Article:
Awning Collapse in Overland Park Injures 1
OVERLAND PARK, Kan. (AP) — Overland Park fire officials say a man was seriously injured in an awning collapse apparently caused by the heavy weight of snow. The Overland Park Fire Department says in a release that crews were called to a condominium building Thursday night and found the man unconscious under the collapsed awning. The man was taken an area hospital and was reported in serious condition. His name was not released. The department says it believes the collapse occurred because of a heavy load of snow on the awning, and that neighbors reported a similar collapse Wednesday. The Kansas City area has been hit two major snowfalls in less than a week, leaving some snow accumulations up to more than a foot. The Overland Park Building Safety department was called in to investigate.
University of Kansas Student Found Dead in Dorm Room
LAWRENCE, Kan. (AP) — A University of Kansas student was found dead in her dormitory room but police say there is no evidence of foul play. The student was identified as Courtney Newman, a senior from Leavenworth. She was majoring in psychology and sociology and was a resident assistant at the dorm. The university did not release any further details. University officials say counselors will be available at Ellsworth Hall.
Moran to Speak at Wichita Event
WICHITA, Kan. (AP) — U.S. Senator Jerry Moran is expected to speak at a WalMart Foundation giving program presentation. The event is at noon today at the WalMart Neighborhood Market at 9831 East Harry Street in Wichita. Moran's office says in a news release that the foundation will award funds to local nonprofits whose efforts focus on hunger relief and work-force development.
Kansas Detectives Investigate Baby's Day Care Death
TOPEKA, Kan. (AP) — Sheriff's detectives and health authorities are investigating the death of a 5-month-old baby at an unlicensed day care operation in southern Topeka. Shawnee County deputies were called to the facility Wednesday afternoon about an unresponsive infant. Deputies and firefighters administered CPR, but the baby was pronounced dead at Stormont-Vail Regional Health Center. The baby's name had not been released Thursday. The Shawnee County Health Agency Child Care Licensing Program is looking into the case.
Trust Fund Established for Injured in KC Gas Explosion
KANSAS CITY, Mo. (AP) — Owners of a Kansas City restaurant have set up a trust fund to oversee donations for injured staff and other people affected by a recent explosion that killed one employee and injured several others. The blast, which demolished JJ's restaurant on February 19, remains under investigation. The blast and fire injured 15 people and killed JJ's employee Megan Cramer. The Kansas City Star reports that the trust fund is set up at the Country Club Bank, and will be used to assist JJ's staff members with medical bills and financial losses, and provide treatment for any psychological or emotional issues. JJ's owner Jimmy Frantze says he hopes the fund's trustees will also consider requests from gas company workers, emergency responders and others injured by the explosion and fire.
Iowa State Students Apologize to KU Coach Self
LAWRENCE, Kan. (AP) — University of Kansas men's basketball coach Bill Self says the Iowa State student government sent him a letter apologizing for a pair of incidents that occurred during the Jayhawks' overtime victory over the Cyclones on Monday night. The sixth-ranked Jayhawks rallied in the closing minutes to force overtime before rolling to a 108-96 victory that left the crowd at Hilton Coliseum stunned. The first incident occurred after Self gave a brief postgame TV interview. When it was over, an Iowa State fan had to be held back by security when he charged at Self. The second incident occurred on Twitter, where at least two fans made racist and threatening comments directed toward the Jayhawks' Elijah Johnson, who scored 39 points in the game. Self said he accepted the apology.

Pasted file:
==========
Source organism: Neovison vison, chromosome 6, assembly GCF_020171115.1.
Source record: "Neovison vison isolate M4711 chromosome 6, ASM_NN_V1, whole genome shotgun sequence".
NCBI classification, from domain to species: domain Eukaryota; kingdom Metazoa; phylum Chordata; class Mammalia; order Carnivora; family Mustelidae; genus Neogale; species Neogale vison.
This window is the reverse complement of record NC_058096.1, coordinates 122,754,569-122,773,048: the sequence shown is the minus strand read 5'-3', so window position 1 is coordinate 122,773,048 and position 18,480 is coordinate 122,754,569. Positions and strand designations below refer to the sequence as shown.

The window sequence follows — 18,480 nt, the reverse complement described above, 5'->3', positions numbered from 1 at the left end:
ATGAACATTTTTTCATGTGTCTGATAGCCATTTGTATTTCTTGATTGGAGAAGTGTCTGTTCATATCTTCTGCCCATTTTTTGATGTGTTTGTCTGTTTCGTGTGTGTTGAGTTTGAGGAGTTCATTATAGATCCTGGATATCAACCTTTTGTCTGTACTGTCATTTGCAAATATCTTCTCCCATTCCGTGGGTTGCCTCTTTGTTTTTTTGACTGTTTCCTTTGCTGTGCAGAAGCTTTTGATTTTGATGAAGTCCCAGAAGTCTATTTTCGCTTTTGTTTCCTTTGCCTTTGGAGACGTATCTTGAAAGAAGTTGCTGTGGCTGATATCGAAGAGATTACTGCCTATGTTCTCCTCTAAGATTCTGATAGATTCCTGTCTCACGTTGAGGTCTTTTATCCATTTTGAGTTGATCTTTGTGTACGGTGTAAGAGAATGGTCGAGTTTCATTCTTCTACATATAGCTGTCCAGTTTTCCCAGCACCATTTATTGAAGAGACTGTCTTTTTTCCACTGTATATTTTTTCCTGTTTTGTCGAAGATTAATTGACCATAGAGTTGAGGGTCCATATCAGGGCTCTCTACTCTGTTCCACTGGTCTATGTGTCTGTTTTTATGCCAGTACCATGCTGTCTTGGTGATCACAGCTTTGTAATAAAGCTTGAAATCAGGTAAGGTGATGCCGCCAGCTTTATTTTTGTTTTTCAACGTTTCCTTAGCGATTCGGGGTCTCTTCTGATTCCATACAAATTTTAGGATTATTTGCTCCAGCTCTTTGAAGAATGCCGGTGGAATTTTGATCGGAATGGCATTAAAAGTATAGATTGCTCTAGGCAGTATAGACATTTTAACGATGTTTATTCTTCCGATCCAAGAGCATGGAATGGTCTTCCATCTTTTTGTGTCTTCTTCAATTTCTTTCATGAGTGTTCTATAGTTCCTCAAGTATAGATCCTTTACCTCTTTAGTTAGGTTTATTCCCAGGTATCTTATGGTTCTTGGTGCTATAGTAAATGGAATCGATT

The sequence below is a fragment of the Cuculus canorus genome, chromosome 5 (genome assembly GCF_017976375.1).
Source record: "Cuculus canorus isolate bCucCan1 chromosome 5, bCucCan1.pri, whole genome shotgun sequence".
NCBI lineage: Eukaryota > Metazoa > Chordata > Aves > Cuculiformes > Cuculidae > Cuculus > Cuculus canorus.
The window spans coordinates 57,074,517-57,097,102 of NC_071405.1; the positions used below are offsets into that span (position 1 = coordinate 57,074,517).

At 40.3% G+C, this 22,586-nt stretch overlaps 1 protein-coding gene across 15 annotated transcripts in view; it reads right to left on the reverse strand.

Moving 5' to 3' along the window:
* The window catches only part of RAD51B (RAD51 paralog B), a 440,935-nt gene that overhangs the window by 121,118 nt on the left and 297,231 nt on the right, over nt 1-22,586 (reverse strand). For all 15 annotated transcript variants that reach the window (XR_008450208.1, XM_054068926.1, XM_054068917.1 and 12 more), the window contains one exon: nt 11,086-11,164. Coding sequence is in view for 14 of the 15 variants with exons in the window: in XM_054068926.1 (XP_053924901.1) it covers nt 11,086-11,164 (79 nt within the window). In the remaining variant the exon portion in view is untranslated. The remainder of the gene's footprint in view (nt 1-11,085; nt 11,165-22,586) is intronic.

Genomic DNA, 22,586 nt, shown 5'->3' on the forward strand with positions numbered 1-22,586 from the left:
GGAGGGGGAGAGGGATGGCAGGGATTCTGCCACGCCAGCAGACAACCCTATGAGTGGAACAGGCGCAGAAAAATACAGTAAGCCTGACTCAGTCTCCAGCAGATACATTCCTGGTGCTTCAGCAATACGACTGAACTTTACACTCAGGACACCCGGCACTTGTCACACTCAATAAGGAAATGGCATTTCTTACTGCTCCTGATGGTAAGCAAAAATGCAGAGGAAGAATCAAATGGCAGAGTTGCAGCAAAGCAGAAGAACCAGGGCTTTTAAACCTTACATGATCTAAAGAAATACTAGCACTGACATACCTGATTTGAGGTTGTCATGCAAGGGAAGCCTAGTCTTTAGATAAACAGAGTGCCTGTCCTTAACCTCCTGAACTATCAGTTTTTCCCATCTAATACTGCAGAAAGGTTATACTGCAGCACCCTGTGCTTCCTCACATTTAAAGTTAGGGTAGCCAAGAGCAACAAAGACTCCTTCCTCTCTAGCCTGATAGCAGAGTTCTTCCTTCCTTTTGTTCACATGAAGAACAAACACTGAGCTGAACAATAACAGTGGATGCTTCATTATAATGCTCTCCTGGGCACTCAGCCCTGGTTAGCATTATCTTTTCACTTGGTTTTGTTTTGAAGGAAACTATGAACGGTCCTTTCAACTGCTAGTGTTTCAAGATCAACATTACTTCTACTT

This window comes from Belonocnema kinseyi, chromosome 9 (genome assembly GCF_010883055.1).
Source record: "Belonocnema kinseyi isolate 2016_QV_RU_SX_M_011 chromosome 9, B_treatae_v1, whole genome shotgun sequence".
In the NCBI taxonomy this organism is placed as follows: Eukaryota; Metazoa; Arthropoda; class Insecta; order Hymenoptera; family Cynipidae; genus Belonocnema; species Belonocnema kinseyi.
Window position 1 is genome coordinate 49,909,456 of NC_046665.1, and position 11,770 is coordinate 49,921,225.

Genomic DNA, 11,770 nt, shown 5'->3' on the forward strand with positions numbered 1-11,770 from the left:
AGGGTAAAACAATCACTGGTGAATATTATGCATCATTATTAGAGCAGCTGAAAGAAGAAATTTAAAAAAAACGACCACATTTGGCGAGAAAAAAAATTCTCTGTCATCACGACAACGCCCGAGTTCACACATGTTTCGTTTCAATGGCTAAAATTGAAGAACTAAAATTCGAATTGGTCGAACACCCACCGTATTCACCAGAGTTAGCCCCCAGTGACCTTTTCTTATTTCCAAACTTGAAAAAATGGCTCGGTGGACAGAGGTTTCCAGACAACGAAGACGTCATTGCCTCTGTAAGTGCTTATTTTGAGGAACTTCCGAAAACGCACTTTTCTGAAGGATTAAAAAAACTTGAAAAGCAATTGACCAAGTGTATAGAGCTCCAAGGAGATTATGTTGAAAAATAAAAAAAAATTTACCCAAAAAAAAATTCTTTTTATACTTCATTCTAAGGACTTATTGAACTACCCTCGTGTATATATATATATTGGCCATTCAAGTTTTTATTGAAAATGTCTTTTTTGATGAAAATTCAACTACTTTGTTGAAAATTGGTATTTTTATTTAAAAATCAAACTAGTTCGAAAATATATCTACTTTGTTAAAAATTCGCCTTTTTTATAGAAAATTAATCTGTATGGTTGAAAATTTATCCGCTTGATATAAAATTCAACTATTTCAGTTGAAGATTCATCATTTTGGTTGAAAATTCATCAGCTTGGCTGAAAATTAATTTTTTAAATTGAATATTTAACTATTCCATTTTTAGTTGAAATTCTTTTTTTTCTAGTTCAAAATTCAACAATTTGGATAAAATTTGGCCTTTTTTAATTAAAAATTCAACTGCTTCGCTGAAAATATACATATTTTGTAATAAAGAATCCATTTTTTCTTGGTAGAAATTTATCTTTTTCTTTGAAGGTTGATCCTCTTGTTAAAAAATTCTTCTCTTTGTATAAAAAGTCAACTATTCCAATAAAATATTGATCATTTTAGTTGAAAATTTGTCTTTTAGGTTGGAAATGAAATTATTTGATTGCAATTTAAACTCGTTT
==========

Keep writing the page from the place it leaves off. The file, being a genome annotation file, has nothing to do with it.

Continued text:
TV Hunter Sentenced for Deer Poaching in KS
KANSAS CITY, Kan. (AP) — A Tennessee hunter featured in cable television hunting shows has been sentenced for poaching a deer in Kansas in 2007. William "Spook" Spann, from Dickson, Tennessee was sentenced Thursday under a plea agreement to pay a $10,000 fine, pay $10,000 in restitution and three years of federal supervised release. Spann also lost his U.S. hunting privileges for six months, with another six months in Kansas. The Wichita Eagle reports Spann also was ordered to forfeit the antlers from the buck he killed while bow hunting in Stafford County. Federal prosecutors say Spann, who is featured on several cable television shows and hunting videos, killed the white-tail deer on land owned by another person. His permit allowed him to hunt only on land that he owned or leased.
Kansas Music Hall of Fame Induction Saturday
LAWRENCE, Kan. (AP) — Thirteen bands and individuals will be inducted into the Kansas Music Hall of Fame in Lawrence this weekend. The fun will begin Friday evening, with an "UnPlugged Event" musical gathering and jam at Paddy O'Quigley's Pub & Grill in the Lawrence Holiday Inn & Convention Center. The induction ceremony and concert will be Saturday at Liberty Hall in Lawrence, beginning at 7 p.m. This year's inductees include Devastating Dinks of Salina; Exceptions, Topeka; Ray Hildebrand, Prairie Village; Kerry Livgren, Berryton/Topeka; Chuck Mead, Lawrence; Mystic Number National Bank, Kansas City; Playmate Blues Band, Hays; Tempests, Hays; Steve Werner, Kansas City; Wizards from Kansas, Lawrence; Sherman Halsey, Independence (Directors Award); Clyde Bysom and Junkyard Jazz, Lawrence (Directors Award) and Larry Emmett & Sliders, DeSoto (Bob Hapgood Award).
St. Joe Woman Admits Providing Fake IDs
KANSAS CITY, Mo. (AP) — Federal prosecutors say a 62-year-old St. Joseph woman has pleaded guilty to her role in providing false identity documents to illegal immigrants. The U.S. Attorney's Office for Western Missouri said in a release that Isabel Ramirez Mendoza pleaded guilty Thursday to charges related to a conspiracy to provide fake identity documents so more than 100 illegal immigrants could fraudulently obtain driver's and non-driver's licenses from the license office in St. Joseph from 2010 to 2012. The prosecutor's office says Mendoza escorted illegal immigrants into the St. Joseph license office under the guise of serving as a translator and referred illegal immigrants to co-conspirators who could help them get fake identification documents. The illegal immigrants were charged up to $950 for the document sets and the Missouri driver's and non-driver's licenses.